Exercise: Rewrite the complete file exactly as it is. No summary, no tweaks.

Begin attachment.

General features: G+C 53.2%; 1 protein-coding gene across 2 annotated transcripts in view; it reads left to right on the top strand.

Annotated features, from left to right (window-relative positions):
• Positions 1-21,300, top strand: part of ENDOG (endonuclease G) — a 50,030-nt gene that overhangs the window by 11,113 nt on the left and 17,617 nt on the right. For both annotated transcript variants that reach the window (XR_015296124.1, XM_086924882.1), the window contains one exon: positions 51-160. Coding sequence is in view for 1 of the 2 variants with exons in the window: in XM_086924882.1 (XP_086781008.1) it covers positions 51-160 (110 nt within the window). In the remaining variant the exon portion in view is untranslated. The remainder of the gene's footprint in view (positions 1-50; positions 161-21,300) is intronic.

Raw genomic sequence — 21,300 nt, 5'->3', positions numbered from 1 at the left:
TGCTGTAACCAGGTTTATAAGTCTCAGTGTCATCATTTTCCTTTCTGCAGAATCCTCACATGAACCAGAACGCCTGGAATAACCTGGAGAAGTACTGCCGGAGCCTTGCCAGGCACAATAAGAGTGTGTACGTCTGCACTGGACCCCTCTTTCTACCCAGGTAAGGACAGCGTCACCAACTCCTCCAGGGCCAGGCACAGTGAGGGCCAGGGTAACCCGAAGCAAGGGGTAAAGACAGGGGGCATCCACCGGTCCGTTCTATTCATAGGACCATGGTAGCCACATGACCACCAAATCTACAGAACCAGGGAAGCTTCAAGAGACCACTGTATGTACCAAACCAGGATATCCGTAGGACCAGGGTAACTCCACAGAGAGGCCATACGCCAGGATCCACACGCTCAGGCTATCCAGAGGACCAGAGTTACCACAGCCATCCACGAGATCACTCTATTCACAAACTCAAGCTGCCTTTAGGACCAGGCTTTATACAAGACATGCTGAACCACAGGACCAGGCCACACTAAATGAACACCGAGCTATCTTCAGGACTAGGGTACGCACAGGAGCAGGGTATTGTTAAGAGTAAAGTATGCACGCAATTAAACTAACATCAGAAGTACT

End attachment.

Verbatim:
General features: G+C 53.2%; 1 protein-coding gene across 2 annotated transcripts in view; it reads left to right on the top strand.

Annotated features, from left to right (window-relative positions):
• Positions 1-21,300, top strand: part of ENDOG (endonuclease G) — a 50,030-nt gene that overhangs the window by 11,113 nt on the left and 17,617 nt on the right. For both annotated transcript variants that reach the window (XR_015296124.1, XM_086924882.1), the window contains one exon: positions 51-160. Coding sequence is in view for 1 of the 2 variants with exons in the window: in XM_086924882.1 (XP_086781008.1) it covers positions 51-160 (110 nt within the window). In the remaining variant the exon portion in view is untranslated. The remainder of the gene's footprint in view (positions 1-50; positions 161-21,300) is intronic.

Raw genomic sequence — 21,300 nt, 5'->3', positions numbered from 1 at the left:
TGCTGTAACCAGGTTTATAAGTCTCAGTGTCATCATTTTCCTTTCTGCAGAATCCTCACATGAACCAGAACGCCTGGAATAACCTGGAGAAGTACTGCCGGAGCCTTGCCAGGCACAATAAGAGTGTGTACGTCTGCACTGGACCCCTCTTTCTACCCAGGTAAGGACAGCGTCACCAACTCCTCCAGGGCCAGGCACAGTGAGGGCCAGGGTAACCCGAAGCAAGGGGTAAAGACAGGGGGCATCCACCGGTCCGTTCTATTCATAGGACCATGGTAGCCACATGACCACCAAATCTACAGAACCAGGGAAGCTTCAAGAGACCACTGTATGTACCAAACCAGGATATCCGTAGGACCAGGGTAACTCCACAGAGAGGCCATACGCCAGGATCCACACGCTCAGGCTATCCAGAGGACCAGAGTTACCACAGCCATCCACGAGATCACTCTATTCACAAACTCAAGCTGCCTTTAGGACCAGGCTTTATACAAGACATGCTGAACCACAGGACCAGGCCACACTAAATGAACACCGAGCTATCTTCAGGACTAGGGTACGCACAGGAGCAGGGTATTGTTAAGAGTAAAGTATGCACGCAATTAAACTAACATCAGAAGTACT